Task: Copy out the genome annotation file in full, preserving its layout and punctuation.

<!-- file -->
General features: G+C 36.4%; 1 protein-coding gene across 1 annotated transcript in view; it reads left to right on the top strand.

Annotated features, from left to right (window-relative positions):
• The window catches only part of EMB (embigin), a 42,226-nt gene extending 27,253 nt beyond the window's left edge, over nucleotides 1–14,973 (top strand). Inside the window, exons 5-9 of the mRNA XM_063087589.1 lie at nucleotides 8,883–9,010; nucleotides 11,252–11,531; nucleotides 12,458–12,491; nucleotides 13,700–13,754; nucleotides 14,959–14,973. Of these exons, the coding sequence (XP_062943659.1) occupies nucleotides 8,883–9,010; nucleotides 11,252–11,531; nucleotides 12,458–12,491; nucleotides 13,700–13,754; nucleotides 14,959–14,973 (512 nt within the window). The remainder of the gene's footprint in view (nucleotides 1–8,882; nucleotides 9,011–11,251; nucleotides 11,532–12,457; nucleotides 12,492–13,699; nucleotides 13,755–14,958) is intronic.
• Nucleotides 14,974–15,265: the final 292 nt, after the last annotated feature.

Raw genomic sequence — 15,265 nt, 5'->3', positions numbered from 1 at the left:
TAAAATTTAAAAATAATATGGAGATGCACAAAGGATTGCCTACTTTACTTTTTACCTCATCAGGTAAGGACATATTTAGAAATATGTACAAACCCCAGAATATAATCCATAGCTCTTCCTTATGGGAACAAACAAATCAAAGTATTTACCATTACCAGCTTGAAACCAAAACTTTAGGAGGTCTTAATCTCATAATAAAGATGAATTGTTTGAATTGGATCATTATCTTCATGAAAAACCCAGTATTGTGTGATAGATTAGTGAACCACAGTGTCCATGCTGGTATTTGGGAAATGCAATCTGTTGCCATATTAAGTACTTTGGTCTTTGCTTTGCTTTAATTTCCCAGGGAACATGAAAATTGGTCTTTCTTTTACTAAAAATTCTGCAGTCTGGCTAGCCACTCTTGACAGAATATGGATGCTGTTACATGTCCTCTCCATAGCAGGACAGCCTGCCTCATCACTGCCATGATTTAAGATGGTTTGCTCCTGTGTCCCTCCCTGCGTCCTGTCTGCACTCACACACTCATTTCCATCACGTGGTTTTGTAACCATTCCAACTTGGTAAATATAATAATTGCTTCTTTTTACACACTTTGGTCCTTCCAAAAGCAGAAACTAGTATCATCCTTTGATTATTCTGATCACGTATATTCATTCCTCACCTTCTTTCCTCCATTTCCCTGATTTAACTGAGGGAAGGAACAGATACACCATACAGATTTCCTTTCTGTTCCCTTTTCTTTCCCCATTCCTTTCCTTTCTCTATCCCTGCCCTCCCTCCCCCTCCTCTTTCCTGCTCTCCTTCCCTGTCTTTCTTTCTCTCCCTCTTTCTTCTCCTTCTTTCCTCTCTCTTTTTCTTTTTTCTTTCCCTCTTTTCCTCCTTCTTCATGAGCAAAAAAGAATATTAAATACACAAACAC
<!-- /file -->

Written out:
General features: G+C 36.4%; 1 protein-coding gene across 1 annotated transcript in view; it reads left to right on the top strand.

Annotated features, from left to right (window-relative positions):
• The window catches only part of EMB (embigin), a 42,226-nt gene extending 27,253 nt beyond the window's left edge, over nucleotides 1–14,973 (top strand). Inside the window, exons 5-9 of the mRNA XM_063087589.1 lie at nucleotides 8,883–9,010; nucleotides 11,252–11,531; nucleotides 12,458–12,491; nucleotides 13,700–13,754; nucleotides 14,959–14,973. Of these exons, the coding sequence (XP_062943659.1) occupies nucleotides 8,883–9,010; nucleotides 11,252–11,531; nucleotides 12,458–12,491; nucleotides 13,700–13,754; nucleotides 14,959–14,973 (512 nt within the window). The remainder of the gene's footprint in view (nucleotides 1–8,882; nucleotides 9,011–11,251; nucleotides 11,532–12,457; nucleotides 12,492–13,699; nucleotides 13,755–14,958) is intronic.
• Nucleotides 14,974–15,265: the final 292 nt, after the last annotated feature.

Raw genomic sequence — 15,265 nt, 5'->3', positions numbered from 1 at the left:
TAAAATTTAAAAATAATATGGAGATGCACAAAGGATTGCCTACTTTACTTTTTACCTCATCAGGTAAGGACATATTTAGAAATATGTACAAACCCCAGAATATAATCCATAGCTCTTCCTTATGGGAACAAACAAATCAAAGTATTTACCATTACCAGCTTGAAACCAAAACTTTAGGAGGTCTTAATCTCATAATAAAGATGAATTGTTTGAATTGGATCATTATCTTCATGAAAAACCCAGTATTGTGTGATAGATTAGTGAACCACAGTGTCCATGCTGGTATTTGGGAAATGCAATCTGTTGCCATATTAAGTACTTTGGTCTTTGCTTTGCTTTAATTTCCCAGGGAACATGAAAATTGGTCTTTCTTTTACTAAAAATTCTGCAGTCTGGCTAGCCACTCTTGACAGAATATGGATGCTGTTACATGTCCTCTCCATAGCAGGACAGCCTGCCTCATCACTGCCATGATTTAAGATGGTTTGCTCCTGTGTCCCTCCCTGCGTCCTGTCTGCACTCACACACTCATTTCCATCACGTGGTTTTGTAACCATTCCAACTTGGTAAATATAATAATTGCTTCTTTTTACACACTTTGGTCCTTCCAAAAGCAGAAACTAGTATCATCCTTTGATTATTCTGATCACGTATATTCATTCCTCACCTTCTTTCCTCCATTTCCCTGATTTAACTGAGGGAAGGAACAGATACACCATACAGATTTCCTTTCTGTTCCCTTTTCTTTCCCCATTCCTTTCCTTTCTCTATCCCTGCCCTCCCTCCCCCTCCTCTTTCCTGCTCTCCTTCCCTGTCTTTCTTTCTCTCCCTCTTTCTTCTCCTTCTTTCCTCTCTCTTTTTCTTTTTTCTTTCCCTCTTTTCCTCCTTCTTCATGAGCAAAAAAGAATATTAAATACACAAACAC